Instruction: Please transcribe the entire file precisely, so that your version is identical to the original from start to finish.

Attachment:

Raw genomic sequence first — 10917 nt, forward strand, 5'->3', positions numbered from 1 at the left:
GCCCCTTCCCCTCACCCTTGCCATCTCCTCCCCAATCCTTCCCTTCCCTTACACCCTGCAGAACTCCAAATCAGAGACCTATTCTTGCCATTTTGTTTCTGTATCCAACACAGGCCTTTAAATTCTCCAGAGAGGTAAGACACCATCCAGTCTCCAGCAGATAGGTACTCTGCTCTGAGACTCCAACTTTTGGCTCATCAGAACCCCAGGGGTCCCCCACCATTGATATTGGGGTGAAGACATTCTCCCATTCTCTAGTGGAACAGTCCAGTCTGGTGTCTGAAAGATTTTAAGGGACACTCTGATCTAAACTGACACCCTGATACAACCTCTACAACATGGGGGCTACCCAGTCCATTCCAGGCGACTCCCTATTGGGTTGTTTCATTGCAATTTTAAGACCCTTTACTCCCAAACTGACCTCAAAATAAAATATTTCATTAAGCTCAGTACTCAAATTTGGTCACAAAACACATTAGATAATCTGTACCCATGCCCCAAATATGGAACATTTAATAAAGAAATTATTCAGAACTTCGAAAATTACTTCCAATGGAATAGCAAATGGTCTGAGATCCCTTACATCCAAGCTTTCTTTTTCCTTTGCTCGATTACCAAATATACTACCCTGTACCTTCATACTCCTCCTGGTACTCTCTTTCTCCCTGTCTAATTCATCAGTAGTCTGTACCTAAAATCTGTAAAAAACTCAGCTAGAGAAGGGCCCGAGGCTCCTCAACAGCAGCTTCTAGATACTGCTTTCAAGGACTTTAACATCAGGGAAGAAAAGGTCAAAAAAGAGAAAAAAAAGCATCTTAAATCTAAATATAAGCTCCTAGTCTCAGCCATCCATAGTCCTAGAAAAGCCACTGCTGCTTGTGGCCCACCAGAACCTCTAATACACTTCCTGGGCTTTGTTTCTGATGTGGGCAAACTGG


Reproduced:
Raw genomic sequence first — 10917 nt, forward strand, 5'->3', positions numbered from 1 at the left:
GCCCCTTCCCCTCACCCTTGCCATCTCCTCCCCAATCCTTCCCTTCCCTTACACCCTGCAGAACTCCAAATCAGAGACCTATTCTTGCCATTTTGTTTCTGTATCCAACACAGGCCTTTAAATTCTCCAGAGAGGTAAGACACCATCCAGTCTCCAGCAGATAGGTACTCTGCTCTGAGACTCCAACTTTTGGCTCATCAGAACCCCAGGGGTCCCCCACCATTGATATTGGGGTGAAGACATTCTCCCATTCTCTAGTGGAACAGTCCAGTCTGGTGTCTGAAAGATTTTAAGGGACACTCTGATCTAAACTGACACCCTGATACAACCTCTACAACATGGGGGCTACCCAGTCCATTCCAGGCGACTCCCTATTGGGTTGTTTCATTGCAATTTTAAGACCCTTTACTCCCAAACTGACCTCAAAATAAAATATTTCATTAAGCTCAGTACTCAAATTTGGTCACAAAACACATTAGATAATCTGTACCCATGCCCCAAATATGGAACATTTAATAAAGAAATTATTCAGAACTTCGAAAATTACTTCCAATGGAATAGCAAATGGTCTGAGATCCCTTACATCCAAGCTTTCTTTTTCCTTTGCTCGATTACCAAATATACTACCCTGTACCTTCATACTCCTCCTGGTACTCTCTTTCTCCCTGTCTAATTCATCAGTAGTCTGTACCTAAAATCTGTAAAAAACTCAGCTAGAGAAGGGCCCGAGGCTCCTCAACAGCAGCTTCTAGATACTGCTTTCAAGGACTTTAACATCAGGGAAGAAAAGGTCAAAAAAGAGAAAAAAAAGCATCTTAAATCTAAATATAAGCTCCTAGTCTCAGCCATCCATAGTCCTAGAAAAGCCACTGCTGCTTGTGGCCCACCAGAACCTCTAATACACTTCCTGGGCTTTGTTTCTGATGTGGGCAAACTGG